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Axis of oil
Confronting the world's new petro-powers
Joshua Kurlantzick, National Post
Earlier this year, Iranian President Mahmoud Ahmadinejad arrived in China -- and quickly made himself at home. The occasion was a meeting of the Shanghai Cooperation Organization (SCO), a regional group linking China, Russia, and Central Asia. Ahmadinejad seemed to be everywhere. He posed, arms linked, with Russian and Chinese officials, who said nothing as he called for "impartial experts" to investigate whether the Holocaust happened. He delivered a major address on Chinese state television. And he proposed making "the SCO into a strong and influential economic, political and trade institution [to] thwart the threat of domineering powers."
One guess which "domineering power" he had in mind.
Ahmadinejad's Shanghai strategy signals a potentially momentous change in the international system. In four key regions of the globe -- China; Russia and the former Soviet Union; the Middle East; and Latin America -- a toxic combination of factors have combined to create a new, fluid alliance of nations that could potentially oppose the United States and other democracies. In the past five years, all these regions have witnessed rising nationalism and anti-Americanism. In all four regions, leaders fear American power could undermine their autocratic or semi-autocratic regimes. In all four regions, countries have at least flirted with democracy yet recently begun to turn their backs on it. And in all four regions, authoritarian governments have a new weapon, one potentially more powerful than nukes: oil.
Joshua Kurlantzick is a Visiting Scholar at the Carnegie Endowment for International Peace and a Special Correspondent for the New Republic.
(28 Sept 2006)
Another analysis that points to the importance of oil in international relations. However I'm not convinced by the argument that American power = democracy = access to oil. Rather, it seems as if the desire for oil is primary and the noble sentiments are an afterthought. -BA
Russia may re-direct new gas supplies from US to Europe: Putin
Russia may re-direct gas supplies from the huge Shtokman field it is developing in the Barents Sea from the US to Europe, to guarantee stable energy exports to its traditional market, Russia's president Vladimir Putin said in Compiegne, France over the weekend.
"I can inform you that Gazprom is examining this possibility and could make a decision on this issue very soon," Putin said Saturday at a press conference following a summit with French President Jacques Chirac and German Chancellor Angela Merkel. The extracts of the press conference were posted on the Kremlin official web site. ..
Gazprom declined to comment on Putin's statement. But a company top manager said in June it did not rule out supplying part of the Shtokman gas to Europe via Norway's pipelines at a later stage of the project development.
Shtokman, with reserves of 3.7 trillion cubic meters, has been targeting liquefied natural gas production to be supplied primarily to the US starting from 2011.
(25 Sept 2006)
Doubtful of the US, Saudi Arabia begins looking east
Jean-Francois Seznec, Daily Star (Lebanon)
This year Saudi Arabia will produce 50 million tons of petrochemicals, making it the seventh largest producer in the world. There are tens of industrial projects in the kingdom valued at hundreds of billions of dollars that are likely to bring production of petrochemicals to 120 million tons by 2015.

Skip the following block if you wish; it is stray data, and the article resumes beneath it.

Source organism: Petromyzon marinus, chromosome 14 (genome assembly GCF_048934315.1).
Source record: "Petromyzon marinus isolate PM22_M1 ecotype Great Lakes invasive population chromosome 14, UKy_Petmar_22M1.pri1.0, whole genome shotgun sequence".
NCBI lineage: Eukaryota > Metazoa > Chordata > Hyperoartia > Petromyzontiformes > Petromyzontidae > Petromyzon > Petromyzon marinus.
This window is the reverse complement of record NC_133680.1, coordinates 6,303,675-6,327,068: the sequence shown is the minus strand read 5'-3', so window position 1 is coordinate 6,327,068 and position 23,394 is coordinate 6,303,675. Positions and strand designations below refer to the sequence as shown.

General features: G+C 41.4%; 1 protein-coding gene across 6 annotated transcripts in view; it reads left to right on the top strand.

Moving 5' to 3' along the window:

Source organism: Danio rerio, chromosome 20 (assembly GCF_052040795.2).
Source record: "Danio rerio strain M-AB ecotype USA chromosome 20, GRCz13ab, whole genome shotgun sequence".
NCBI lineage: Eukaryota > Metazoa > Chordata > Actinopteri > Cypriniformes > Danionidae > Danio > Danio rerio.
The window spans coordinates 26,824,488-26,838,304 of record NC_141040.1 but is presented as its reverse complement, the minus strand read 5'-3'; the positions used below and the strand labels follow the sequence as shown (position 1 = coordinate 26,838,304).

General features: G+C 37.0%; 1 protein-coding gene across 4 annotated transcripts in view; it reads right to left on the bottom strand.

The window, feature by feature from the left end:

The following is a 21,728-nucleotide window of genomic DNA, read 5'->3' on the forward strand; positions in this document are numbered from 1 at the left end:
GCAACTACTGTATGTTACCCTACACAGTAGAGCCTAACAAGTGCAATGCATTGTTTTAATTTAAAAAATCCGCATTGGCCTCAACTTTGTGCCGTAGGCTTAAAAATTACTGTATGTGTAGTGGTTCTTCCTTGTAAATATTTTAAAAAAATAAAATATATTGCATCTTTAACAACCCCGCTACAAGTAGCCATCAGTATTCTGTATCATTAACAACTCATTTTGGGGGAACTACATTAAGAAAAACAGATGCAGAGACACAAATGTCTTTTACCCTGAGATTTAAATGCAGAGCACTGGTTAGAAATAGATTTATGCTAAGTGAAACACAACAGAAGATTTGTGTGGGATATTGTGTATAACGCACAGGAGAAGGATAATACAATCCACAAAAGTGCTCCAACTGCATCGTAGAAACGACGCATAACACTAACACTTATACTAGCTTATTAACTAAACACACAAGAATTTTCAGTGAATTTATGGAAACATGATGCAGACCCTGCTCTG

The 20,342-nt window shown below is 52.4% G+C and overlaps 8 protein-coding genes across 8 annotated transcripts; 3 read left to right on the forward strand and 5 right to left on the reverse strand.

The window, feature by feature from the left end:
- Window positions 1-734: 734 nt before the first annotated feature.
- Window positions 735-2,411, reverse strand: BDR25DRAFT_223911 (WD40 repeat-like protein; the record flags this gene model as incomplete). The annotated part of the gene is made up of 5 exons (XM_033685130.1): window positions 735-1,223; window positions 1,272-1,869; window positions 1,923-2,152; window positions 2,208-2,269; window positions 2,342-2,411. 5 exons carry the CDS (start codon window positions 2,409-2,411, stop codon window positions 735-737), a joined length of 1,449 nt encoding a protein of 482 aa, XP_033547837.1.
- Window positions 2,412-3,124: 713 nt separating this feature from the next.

This growth should translate into sales of $60 billion per year, slowly but surely switching the Saudi economy away from crude oil production alone and making it the leading world producer of petrochemicals. ..
However, the push for investments in the kingdom was also due to a change in the traditional practice of investing abroad. After September 11, the merchants, the richest but also the less rich, feared they could no longer hold their assets in US dollars in American institutions due to the threat of capricious seizure by the US Treasury. At the same time, they realized that US involvement in an unprovoked war and ambiguous foreign policies was leading to a loss of American credibility in the world and the transfer of US wealth to Chinese coffers. Hence it made sense to Saudis to invest at home and try to conquer the Far Eastern markets.
The Saudis have been sweet-talking the US with promises of cooperation, but the real tangible activity, both diplomatically and economically, is increasingly with China. The Saudis are more eager to be friends with the lender states, Japan and China, than to actually support a US government that is kept financially afloat by, and thus dependent on, the far eastern powers.
The Saudis have turned toward trading with the East rather than supporting the Bush administration's militaristic policies, which they see as self-destructive. The new paradigm the Saudis are working with considers that world domination will come not from a military hegemon but from an economic one in the Far East, with which Saudi Arabia is rapidly carving out a major position of influence for itself. ..
(25 Sept 2006)
Russia Calls IAEA’s Reserves of Low-Enriched Uranium “Interesting but Dangerous”
The head of Russia’s Federal Nuclear Power Agency Rosatom Sergei Kiriyenko said on Tuesday, Sept. 12, that a proposal made by the International Atomic Energy Agency (IAEA) to create guaranteed reserves of low-enriched uranium was interesting but dangerous.
The IAEA, the UN’s nuclear watchdog, recently proposed a voluntary mechanism based on the Concept for a Multilateral Mechanism for Reliable Access to Nuclear Fuel. The Concept was submitted to it on June 12 by the six nations that now provide the bulk of enriched uranium: France, Germany, the Netherlands, Russia, the United Kingdom and the United States.
(12 Sept 2006)